At the press conference held at the Parkroyal on Pickering before the start of Pink Dot 2014 on June 28, 2014, current Nominated Member of Parliament (NMP) Janice Koh, who is the ambassador of Pink Dot, said:
“For me I think it’s a matter of time before 377A is repealed.”
“The issue was debated in parliament and I believe that government legislation will change, but only when more Singaporeans signal their acceptance and readiness for that change.”
“There was a time when we’re not allowed to vote. There was a time when black people were fighting for equal rights. There was a time when left-handed people were persecuted. And all those changes were the result of some form of social movement or civil rights movement.”
“I’m not equating Pink Dot to any specific example, but I’m just saying that it does start from the ground. That’s why it is about touching the hearts and opening the minds of just the regular person.”
“When Pink Dot no longer needs to exist is the day, we will see when LGBT people have been included and counted and accepted.”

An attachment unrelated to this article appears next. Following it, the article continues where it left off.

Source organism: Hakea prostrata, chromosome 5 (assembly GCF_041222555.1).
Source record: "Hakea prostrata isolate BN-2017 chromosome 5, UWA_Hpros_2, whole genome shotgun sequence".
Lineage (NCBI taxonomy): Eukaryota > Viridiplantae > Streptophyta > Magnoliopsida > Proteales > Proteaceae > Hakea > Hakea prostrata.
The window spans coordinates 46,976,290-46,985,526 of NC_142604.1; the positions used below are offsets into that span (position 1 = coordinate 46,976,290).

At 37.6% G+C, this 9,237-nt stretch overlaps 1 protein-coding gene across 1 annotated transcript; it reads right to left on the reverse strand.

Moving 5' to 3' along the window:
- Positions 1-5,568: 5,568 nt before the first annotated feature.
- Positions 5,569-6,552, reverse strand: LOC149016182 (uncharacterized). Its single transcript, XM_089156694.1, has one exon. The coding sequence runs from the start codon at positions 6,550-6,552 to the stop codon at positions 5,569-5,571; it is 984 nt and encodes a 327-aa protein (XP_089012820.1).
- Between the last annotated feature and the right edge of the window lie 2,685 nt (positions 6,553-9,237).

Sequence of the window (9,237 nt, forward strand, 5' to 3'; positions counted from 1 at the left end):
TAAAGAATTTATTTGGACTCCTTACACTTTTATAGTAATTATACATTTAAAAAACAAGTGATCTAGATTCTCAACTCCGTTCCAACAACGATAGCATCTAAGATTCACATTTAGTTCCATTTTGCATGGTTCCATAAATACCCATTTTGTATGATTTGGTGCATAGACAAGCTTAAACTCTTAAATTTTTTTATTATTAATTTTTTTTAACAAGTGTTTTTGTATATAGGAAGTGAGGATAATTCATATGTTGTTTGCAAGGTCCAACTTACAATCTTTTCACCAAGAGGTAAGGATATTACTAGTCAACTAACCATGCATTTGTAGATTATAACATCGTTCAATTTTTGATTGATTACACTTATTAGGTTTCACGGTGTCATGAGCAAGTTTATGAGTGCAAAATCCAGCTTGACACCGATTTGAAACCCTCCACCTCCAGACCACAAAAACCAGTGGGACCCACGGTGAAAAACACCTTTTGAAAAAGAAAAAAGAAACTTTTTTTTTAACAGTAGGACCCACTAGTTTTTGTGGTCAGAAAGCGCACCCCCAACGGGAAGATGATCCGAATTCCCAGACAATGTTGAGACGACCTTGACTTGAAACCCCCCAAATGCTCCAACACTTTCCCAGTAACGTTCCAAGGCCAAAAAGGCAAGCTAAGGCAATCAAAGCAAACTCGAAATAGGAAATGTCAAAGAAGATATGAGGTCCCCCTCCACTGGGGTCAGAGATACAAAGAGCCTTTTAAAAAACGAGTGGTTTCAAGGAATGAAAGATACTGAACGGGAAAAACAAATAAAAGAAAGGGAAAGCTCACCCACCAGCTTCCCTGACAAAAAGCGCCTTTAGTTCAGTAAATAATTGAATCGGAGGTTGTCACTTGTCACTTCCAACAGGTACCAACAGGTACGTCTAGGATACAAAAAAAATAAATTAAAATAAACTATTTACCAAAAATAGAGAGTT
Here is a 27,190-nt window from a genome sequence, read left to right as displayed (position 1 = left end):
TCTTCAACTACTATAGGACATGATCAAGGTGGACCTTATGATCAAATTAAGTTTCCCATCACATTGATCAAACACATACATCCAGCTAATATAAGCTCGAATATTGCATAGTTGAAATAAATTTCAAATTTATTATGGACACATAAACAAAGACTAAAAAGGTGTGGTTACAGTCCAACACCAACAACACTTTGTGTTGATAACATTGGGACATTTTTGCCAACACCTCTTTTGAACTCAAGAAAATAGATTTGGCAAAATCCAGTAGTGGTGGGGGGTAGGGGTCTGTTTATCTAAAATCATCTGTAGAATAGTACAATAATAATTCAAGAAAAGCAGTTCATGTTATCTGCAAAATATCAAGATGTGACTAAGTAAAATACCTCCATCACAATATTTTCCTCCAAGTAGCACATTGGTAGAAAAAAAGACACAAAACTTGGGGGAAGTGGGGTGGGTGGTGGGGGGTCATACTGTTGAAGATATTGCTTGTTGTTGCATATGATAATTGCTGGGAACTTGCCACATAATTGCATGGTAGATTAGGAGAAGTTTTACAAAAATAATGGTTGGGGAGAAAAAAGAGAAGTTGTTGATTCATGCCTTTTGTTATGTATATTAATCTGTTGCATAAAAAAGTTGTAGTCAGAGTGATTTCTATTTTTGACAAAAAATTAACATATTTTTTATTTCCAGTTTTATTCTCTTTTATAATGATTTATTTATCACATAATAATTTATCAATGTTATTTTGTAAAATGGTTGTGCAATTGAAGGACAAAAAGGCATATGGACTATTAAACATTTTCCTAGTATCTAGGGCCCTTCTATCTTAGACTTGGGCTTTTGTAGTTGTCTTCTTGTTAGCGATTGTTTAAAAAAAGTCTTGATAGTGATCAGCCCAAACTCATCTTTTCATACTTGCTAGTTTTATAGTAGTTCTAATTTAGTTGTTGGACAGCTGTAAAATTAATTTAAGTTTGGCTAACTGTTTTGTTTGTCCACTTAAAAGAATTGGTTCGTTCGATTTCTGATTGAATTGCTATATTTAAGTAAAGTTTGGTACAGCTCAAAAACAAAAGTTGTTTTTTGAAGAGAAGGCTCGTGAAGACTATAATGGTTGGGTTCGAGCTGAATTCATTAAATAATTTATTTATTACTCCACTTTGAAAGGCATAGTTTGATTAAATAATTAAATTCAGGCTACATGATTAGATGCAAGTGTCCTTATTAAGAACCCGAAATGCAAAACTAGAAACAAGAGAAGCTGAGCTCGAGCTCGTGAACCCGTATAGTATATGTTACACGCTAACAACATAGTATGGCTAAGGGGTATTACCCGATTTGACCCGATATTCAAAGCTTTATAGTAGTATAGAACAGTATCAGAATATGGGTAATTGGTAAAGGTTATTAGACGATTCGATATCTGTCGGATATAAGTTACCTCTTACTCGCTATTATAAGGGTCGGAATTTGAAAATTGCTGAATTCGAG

“When that day comes, we don’t need a Pink Dot, maybe we’ll have something else.”
“But I think the reason why it even exist is just to get more people to understand and to see this from a view and to open their eyes, and open their hearts and their minds, that’s all it is.”
Her comments are transcribed based on this video recording of the press conference:
Well, it is not as if Singapore’s increasingly untenable position on homosexuality has not been discussed before. Because in a leisure and lifestyle story by the BBC last year, that’s exactly what happened.
Interestingly and coincidentally, in this BBC video news piece published on Oct. 28, 2013, it was Koh’s husband, Lionel Yeo, who was quoted speaking in the capacity as a Singapore Tourism Board spokesperson about how Singapore doesn’t have any problems with homosexual foreigners visiting our country.
This is how the Q&A went:
BBC question: Do you welcome gay visitors to Singapore?
Lionel Yeo: We do, we don’t discriminate against any type of visitors.
BBC question: If homosexuality is technically illegal, are they breaking the law by being here? What’s the score with that?
Lionel Yeo: I think the government’s position on this has been that, you know the statutes has been there, and they would like to leave it on the books for the time being, and at the same time, it is not being actively enforced.
BBC question: So you can just be happy for, say, two gay people to share a room in a hotel?
Lionel Yeo: That’s perfectly no issue at all.
Check out the video here: